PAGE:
Much has been written about burnout in U.S. physicians over the course of many years. Burnout is a syndrome that is exemplified by emotional exhaustion, depersonalization, and a low sense of personal accomplishment. It appears that, being at the very front line of patient care. In addition, the prevalence of burnout appears to be getting worse. According to a survey from the American Medical Association, the was 45%. Three years later in 2014 the prevalence was up to 55%.1,2
Although triggers for the onset and intensity of burnout likely vary by specialty, a recentfound the most common causes of burnout among physicians included (see graphic):3
• Bureaucratic tasks.
• Work hours.
And there is convincing evidence that burnout is detrimental not only to the individual experiencing it, but also to those who have to work with the individual, the patients and families being cared for by them, and the system as a whole. In physicians, burnout has been linked to:
• Lower work satisfaction.
• Disrupted personal relationships.
• Substance misuse.
Burnout also leads to lower productivity, higher job turnover, and early retirement. In addition, from a systems perspective, burnout is associated with higher medical errors, reduced quality of patient care, and lower patient satisfaction. And, at its most extreme, burnout is deadly: Sadly, every year, 300-400 physicians in the United States commit suicide. Female physicians are 2.3 times more likely to commit suicide than are female nonphysicians; for males, the risk is 1.4 times higher among physicians compared to the general population.1
Despite all these sobering statistics on the prevalence and outcomes of burnout among physicians, the ongoing question is, what can we do about it? Although awareness and recognition of burnout has grown substantially over time, successful interventions to prevent or mitigate burnout have not. Many potential interventions and ideas have surfaced and have been published, but none have had impressive impacts or have been adopted widely within or across institutions. According to a Modern Healthcare survey of approximately 100 health care CEOs, only about one-third reported that their organization had programs to address physician burnout, although about another one-third reported attempts to develop such programs.1
The good news is that at least there is a lot of activity around trying new interventions to reduce burnout, including in medical schools and graduate training programs. The thought is that if you can employ healthy resilience tactics during training, these can be carried throughout a career to diminish the risk and/or severity of burnout, despite any challenges that arise along the way.
Some of these interventions are aimed at individuals (to enhance personal resilience and coping skills) while others are aimed at the level of organizations (to reduce organizational stress and/or workload). A recent Modern Healthcare article found several good examples:1
• New York’s Albert Einstein College of Medicine’s WellMed program has been designed to help students develop healthy and balanced habits and attitudes, and to enhance their personal resilience, for the short and the long term.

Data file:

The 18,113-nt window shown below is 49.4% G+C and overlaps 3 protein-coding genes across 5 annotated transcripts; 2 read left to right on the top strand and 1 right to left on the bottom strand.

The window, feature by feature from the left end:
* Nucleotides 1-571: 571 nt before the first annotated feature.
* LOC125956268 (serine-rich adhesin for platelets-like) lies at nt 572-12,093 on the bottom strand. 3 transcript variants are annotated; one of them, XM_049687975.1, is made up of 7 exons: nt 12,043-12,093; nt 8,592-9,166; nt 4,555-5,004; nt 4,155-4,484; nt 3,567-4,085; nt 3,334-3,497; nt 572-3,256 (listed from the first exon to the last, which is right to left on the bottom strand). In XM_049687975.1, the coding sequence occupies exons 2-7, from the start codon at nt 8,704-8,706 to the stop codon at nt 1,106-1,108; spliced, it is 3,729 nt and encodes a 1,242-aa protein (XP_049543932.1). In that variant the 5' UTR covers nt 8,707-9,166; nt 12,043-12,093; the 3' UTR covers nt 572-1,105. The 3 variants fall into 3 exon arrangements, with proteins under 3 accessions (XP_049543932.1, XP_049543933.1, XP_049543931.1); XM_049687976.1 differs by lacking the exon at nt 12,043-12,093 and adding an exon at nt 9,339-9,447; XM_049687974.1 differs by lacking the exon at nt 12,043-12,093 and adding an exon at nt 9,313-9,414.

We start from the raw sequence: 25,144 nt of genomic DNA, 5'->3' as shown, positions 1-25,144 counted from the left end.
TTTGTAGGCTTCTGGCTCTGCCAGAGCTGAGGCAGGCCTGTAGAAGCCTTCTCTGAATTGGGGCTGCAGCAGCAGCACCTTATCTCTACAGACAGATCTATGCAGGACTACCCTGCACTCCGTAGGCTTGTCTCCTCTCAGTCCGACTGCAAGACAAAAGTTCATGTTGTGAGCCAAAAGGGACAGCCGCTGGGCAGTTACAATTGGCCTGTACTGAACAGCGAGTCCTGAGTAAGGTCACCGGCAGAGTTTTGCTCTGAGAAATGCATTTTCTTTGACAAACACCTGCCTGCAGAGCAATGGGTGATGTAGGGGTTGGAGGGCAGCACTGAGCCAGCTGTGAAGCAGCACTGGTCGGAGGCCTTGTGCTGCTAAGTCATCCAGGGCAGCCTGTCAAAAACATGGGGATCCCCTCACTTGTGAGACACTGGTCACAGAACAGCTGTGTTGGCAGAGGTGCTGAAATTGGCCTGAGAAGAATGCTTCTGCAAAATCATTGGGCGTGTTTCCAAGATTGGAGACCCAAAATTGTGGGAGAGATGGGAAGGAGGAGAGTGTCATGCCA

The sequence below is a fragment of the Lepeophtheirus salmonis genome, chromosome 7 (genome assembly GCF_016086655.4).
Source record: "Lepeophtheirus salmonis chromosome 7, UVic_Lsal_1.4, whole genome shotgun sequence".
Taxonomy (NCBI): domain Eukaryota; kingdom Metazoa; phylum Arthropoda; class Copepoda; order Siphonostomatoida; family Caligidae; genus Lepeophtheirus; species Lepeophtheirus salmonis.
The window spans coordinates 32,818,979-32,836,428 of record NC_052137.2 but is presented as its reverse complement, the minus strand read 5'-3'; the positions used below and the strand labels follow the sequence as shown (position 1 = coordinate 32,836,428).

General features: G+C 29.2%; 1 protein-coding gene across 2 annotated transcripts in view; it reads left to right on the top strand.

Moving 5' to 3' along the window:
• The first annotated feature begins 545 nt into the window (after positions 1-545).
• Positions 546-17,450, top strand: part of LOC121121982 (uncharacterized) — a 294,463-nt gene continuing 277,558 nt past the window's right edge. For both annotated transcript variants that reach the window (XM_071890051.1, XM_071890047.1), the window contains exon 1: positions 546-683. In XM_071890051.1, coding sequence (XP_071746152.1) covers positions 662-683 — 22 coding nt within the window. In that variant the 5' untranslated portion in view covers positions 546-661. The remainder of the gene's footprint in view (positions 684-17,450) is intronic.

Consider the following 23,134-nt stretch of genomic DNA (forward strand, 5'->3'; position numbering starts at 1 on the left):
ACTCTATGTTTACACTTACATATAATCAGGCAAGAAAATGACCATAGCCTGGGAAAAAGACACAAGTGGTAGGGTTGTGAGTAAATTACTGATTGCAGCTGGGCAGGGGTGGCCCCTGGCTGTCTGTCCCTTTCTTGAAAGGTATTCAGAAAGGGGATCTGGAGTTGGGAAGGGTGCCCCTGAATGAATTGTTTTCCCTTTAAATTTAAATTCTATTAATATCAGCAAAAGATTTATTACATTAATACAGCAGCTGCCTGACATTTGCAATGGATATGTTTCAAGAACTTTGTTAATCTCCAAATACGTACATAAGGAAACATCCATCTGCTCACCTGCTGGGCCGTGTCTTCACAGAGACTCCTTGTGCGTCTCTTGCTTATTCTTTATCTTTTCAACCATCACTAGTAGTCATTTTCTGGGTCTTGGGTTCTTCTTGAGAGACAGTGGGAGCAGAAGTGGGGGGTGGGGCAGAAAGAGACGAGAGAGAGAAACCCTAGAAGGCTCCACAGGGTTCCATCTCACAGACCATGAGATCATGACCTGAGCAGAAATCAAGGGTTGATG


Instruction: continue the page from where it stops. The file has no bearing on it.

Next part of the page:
• Baystate Health in Massachusetts hosts a physician leadership academy that offers training in communication, unconscious bias, strategy, and other management skills, to enhance individual resilience and organizational engagement.
• HealthPartners, a not-for-profit, Minnesota-based health care organization, has specific programs to engage physicians and allow them to have organizational impact, as well as programs to simplify technology use.
Organization efforts are key to prevent, treat
The key to reducing burnout does seem to be employing a combination of self-directed and organization-directed interventions, each of which enhances resilience and reduces workplace stressors (i.e., administrative tasks and workload). Specific to hospitalists, Leslie Flores, MBA, recently. Her list included several specific examples to reduce the top causes of burnout among busy hospitalists:4
• Modifying the skill mix in hospital medicine groups so that less costly support staff are doing much of the work not requiring a physician’s expertise, freeing up hospitalists to provide better care to more patients.
• Reducing unnecessary interruptions and the stress they cause, via both technology and process improvement.
• Paying deliberate attention to hospitalist personal and professional well-being.
• Adjusting hospitalist schedules and work flow so that hospitalists can be more efficient (that is, do less low-value work and re-work) and have better work-life balance.
• Ensuring that hospitalists have the training, clinical competencies, and support to comfortably perform in expanded clinical roles.
Many of these systemic solutions were recently validated as likely able to have an impact on burnout (and seem to be more effective than interventions focused on individual resilience).5 A recentfound that physician-directed interventions were associated with small but significant reductions in burnout; these were primarily mindfulness-based stress reduction techniques, educational interventions targeting physicians self-confidence and communication skills, exercise, or a combination of these features. More impactful were organization-directed interventions, which were associated with more significant reductions in burnout; these were primarily aimed at reducing workload and enhancing teamwork and leadership.